October is officially National Seafood Month and unlike everything else in 2020, I’m prepared for it. The mobile fish market down at Fisherman’s Wharf Gloucester had a nice selection of local caught haddock, grey sole, halibut, cusk and lobster. Recently they started selling Faroe Island Salmon, one of the world’s best farmed salmon, and the subject of my most popular blog post.
I left with some halibut, cusk (can’t wait to try that) and for tonight, the Faroe Island Salmon. It was a toss up between the halibut and the salmon, and I should have prepared a local fish for National Seafood Month. But after looking at that piece of salmon, I really didn’t want to put it in my freezer. I have only encountered Faroe Island Salmon in restaurants, so I was a little intimidated. I hoped to do this quality piece of fish justice. However at a very reasonable $14 per pound, I can almost afford to make mistakes.
About The Faroe Island Salmon
For more information about what goes into making Faroe Island Salmon, I recommend checking out my post on the subject.
I brought home a one pound skin-on fillet of Faroe Island Salmon that was a vibrant dark orange streaked with white lines of fat. When I removed it from its shrink-wrap, I was happy to discover that the pin bones were already removed, and without any damage to the flesh.
Not that you would ever mistake Faroe Island Salmon for generic “buffet salmon”, but another distinguishing feature is the lack of gray matter by the skin. As the better run aquaculture organizations set themselves apart from much of the junk farmed salmon out there, they are virtually creating a new product.
In its raw form, Faroe Island Salmon is almost dripping with fat, with distinctive white lines of silkiness. Even the fattest wild king salmon would not have anywhere near this level, which makes it hard for me to compare high quality farmed salmon to wild salmon.
I never ate a lot of salmon, until 2019 at least, and here is my wild vs. farmed take: Wild caught salmon should be seen similar to game – like a nice piece of venison or a boar steak. We ate plenty of venison growing up and I love it…but I don’t expect it to taste like a Prime ribeye. It has its own flavor and texture profile, and like most wild game, it is much leaner than domesticated animals. Wild salmon can be expensive, and rightly so. For someone like me on the East Coast, wild salmon is a rare treat, best enjoyed in season, if possible.
Farmed salmon is more like domesticated beef, including the varying degrees of quality. Much of the farmed salmon out there is the equivalent of a generic supermarket steak. I would rather spend money on local, wild fish than cheap farmed salmon.
Just like how you may spend a little more for Angus, or local grass-fed beef, you should be doing the same with farmed salmon. With the amount fo marbling on their fish, Faroe Island Salmon is the aquatic equivalent of Waygu beef, in relative quality, not price. For a few dollars more you are getting a better raised, better tasting, and an overall healthier product.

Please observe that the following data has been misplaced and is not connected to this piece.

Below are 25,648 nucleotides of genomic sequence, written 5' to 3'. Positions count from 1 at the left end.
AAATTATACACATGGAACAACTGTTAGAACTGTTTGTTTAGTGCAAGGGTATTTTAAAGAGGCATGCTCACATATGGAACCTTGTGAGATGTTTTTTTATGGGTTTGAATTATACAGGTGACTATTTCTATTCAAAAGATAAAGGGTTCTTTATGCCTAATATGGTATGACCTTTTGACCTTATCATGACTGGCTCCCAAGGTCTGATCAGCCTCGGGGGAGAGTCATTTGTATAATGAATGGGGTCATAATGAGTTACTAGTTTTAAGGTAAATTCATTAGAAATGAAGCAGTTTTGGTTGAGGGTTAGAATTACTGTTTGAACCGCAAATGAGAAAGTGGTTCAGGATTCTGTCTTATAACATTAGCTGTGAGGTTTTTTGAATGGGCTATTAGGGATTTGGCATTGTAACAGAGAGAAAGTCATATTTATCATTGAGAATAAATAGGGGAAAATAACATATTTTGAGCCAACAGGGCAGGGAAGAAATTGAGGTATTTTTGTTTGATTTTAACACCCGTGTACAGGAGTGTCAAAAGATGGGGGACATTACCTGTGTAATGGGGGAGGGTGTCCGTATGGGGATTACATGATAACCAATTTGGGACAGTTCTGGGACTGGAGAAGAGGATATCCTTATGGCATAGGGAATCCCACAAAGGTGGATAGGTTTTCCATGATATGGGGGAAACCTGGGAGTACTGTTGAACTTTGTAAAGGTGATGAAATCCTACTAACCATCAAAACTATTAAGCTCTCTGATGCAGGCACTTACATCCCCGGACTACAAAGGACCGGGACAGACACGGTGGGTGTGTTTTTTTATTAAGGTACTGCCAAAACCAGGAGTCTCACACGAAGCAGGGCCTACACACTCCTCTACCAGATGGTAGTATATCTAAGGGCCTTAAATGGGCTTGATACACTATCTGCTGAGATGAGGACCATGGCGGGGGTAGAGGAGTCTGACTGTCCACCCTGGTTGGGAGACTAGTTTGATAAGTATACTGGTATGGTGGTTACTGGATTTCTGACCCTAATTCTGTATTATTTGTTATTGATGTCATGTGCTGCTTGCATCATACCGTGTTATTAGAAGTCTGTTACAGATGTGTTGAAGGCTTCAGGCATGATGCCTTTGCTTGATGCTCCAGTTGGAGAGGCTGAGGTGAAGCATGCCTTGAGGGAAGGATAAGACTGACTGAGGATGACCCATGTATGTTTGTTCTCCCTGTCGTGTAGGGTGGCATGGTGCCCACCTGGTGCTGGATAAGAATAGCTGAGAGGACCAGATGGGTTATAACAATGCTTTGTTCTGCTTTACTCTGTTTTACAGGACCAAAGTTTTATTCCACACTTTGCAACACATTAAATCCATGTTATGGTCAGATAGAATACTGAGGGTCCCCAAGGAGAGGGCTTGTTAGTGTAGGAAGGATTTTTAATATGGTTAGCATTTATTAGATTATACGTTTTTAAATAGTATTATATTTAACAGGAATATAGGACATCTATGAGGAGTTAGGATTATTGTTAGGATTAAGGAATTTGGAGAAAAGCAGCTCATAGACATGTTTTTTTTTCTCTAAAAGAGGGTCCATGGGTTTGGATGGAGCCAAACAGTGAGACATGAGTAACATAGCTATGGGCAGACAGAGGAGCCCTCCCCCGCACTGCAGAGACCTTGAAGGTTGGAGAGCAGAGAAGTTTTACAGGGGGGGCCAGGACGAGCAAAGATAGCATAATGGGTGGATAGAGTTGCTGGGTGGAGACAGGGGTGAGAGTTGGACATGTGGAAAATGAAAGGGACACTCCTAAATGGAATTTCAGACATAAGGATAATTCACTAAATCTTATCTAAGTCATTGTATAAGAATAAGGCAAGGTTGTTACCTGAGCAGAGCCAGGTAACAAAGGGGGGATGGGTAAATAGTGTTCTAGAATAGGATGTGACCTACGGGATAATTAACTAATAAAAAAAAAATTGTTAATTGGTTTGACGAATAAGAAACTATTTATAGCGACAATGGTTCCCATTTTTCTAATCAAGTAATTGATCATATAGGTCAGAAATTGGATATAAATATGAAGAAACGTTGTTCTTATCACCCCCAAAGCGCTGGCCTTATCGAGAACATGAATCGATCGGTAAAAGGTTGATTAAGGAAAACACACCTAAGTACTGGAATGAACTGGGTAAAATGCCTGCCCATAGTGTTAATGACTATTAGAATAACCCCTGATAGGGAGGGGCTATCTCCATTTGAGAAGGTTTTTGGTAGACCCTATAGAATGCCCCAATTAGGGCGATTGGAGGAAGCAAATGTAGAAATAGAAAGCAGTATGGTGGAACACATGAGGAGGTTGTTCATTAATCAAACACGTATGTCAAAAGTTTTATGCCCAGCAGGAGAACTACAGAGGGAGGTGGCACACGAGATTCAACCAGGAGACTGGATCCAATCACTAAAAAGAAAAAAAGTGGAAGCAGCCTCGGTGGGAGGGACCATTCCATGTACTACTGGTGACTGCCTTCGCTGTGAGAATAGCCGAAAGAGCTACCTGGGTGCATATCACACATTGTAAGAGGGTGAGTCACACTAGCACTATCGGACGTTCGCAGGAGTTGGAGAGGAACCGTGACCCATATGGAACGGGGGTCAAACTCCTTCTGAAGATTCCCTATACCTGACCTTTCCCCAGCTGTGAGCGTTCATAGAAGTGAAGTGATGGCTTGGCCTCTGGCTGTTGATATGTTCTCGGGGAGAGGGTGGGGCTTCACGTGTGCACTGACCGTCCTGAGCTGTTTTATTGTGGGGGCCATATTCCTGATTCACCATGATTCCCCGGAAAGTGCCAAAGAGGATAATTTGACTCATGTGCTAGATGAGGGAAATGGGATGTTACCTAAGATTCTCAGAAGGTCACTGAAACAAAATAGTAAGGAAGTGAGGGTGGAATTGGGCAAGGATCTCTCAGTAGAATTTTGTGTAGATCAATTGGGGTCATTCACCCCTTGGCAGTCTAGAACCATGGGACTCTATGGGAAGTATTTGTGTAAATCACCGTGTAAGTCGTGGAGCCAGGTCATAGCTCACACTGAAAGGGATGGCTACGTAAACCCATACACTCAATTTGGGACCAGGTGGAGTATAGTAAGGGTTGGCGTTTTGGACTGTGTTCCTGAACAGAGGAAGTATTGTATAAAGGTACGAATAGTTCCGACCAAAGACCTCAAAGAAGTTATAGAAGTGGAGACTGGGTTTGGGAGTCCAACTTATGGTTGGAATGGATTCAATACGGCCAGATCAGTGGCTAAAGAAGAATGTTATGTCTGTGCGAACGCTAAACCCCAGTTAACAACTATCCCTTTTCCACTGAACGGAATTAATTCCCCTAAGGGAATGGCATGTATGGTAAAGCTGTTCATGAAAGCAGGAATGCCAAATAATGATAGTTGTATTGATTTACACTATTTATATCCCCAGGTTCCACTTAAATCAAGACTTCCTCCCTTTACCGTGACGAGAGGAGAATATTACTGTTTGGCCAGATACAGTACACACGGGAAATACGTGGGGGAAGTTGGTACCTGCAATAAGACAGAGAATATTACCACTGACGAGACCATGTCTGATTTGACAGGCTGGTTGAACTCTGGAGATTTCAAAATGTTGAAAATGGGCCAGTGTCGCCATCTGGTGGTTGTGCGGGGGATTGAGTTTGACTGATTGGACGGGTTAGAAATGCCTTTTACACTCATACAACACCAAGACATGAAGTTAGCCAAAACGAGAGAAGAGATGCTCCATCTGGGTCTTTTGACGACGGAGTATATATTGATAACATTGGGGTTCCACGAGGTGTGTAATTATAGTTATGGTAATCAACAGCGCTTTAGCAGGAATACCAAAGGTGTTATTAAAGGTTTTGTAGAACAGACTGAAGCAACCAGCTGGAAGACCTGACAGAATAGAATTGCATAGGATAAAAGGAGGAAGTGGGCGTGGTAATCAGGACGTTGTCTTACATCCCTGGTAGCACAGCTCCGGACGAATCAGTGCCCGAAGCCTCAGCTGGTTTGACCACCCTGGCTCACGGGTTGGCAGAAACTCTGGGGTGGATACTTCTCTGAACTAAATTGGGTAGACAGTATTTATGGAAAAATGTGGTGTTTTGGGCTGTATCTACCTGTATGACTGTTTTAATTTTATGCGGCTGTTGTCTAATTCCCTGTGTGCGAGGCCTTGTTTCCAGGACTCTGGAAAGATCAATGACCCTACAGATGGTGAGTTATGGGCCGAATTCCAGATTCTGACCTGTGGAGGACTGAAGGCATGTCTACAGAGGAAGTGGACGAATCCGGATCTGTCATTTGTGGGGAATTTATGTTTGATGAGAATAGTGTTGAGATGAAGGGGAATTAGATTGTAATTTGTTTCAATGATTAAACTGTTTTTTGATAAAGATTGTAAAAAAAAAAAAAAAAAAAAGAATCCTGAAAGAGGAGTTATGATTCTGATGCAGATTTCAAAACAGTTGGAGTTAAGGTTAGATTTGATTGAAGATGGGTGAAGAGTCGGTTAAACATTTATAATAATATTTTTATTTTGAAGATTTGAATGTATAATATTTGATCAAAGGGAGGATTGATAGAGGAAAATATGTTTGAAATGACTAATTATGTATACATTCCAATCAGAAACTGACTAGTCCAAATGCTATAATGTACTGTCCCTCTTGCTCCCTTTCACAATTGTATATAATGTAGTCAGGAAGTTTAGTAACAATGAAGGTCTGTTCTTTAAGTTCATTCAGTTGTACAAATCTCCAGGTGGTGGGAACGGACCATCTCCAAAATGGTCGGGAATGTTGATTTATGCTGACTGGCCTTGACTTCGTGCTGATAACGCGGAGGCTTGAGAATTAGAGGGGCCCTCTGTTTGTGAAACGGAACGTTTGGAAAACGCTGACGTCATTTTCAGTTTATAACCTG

I made two equal portions by slicing along the shorter axis. I think it helps cook evenly and because I planned on a very sweet flavoring, I didn’t want all that surface area covered in rub. This way more of the true salmon flavor comes out.
Faroe Island Salmon With Brown Sugar Rub
This really isn’t a recipe since I was lucky to find a jar of spice rub that fit the bill. Although it is made for pork, it had everything I was looking for: Brown sugar, sage, fennel, maple sugar, thyme and more. More importantly it did not contain any garlic or onion powder and seems to be low-FODMAP. I’ve used it a few times previously with no ill effects. In a last minute decision I added about a teaspoon more brown sugar and some Meyer lemon zest.
Once the fish was cut I placed the fillets atop slices of Meyer lemon and gave a light rub of garlic-infused oil (low-FODMAP), salt and pepper. The brown sugar was tacky enough to adhere to the top of the fillets, any spillover I tucked underneath with the lemons. A final touch was to add a few thin slices of butter to melt over the sugar, yum.
All that was left to do was put the fish in a pre-heated 400F oven for about 18 minutes. The sugar was melted in a caramelized topping and the salmon easily slid off the skin with a spatula. Cooking time really has to do with the thickness, but 15-18 minuted should do.
Many chefs suggest brining your salmon before cooking to avoid the messy white albumen from oozing out. I feel like that is more of a problem when there is a lot of gray matter on the fillets. I decided not to brine and as you can see, there wasn’t too much “white stuff.”
The Verdict On Brown Sugar Faroe Island Salmon
When you work with salmon of this quality, its probably going to come out good not matter what. The only thing that may go wrong is overcooking.
This did not come out good…this came out fantastic! Whipped mashed with herbs and cheese along with sautéed baby spinach and zucchini rounded out one hell of a dinner.
The rub was obviously sweet, but because I cut the fish in long strips, the ratio made for plenty of true salmon flavor and was not cloyingly sweet. Faroe Island Salmon has a deep salmon flavor that is mellowed by all the fat, which makes for a silky smooth experience.
Thanks to Fisherman’s Wharf Gloucester for making my National Seafood Month food prep so easy, convenient and affordable. Now I have to decide if I want halibut next…or brave uncharted waters with cusk.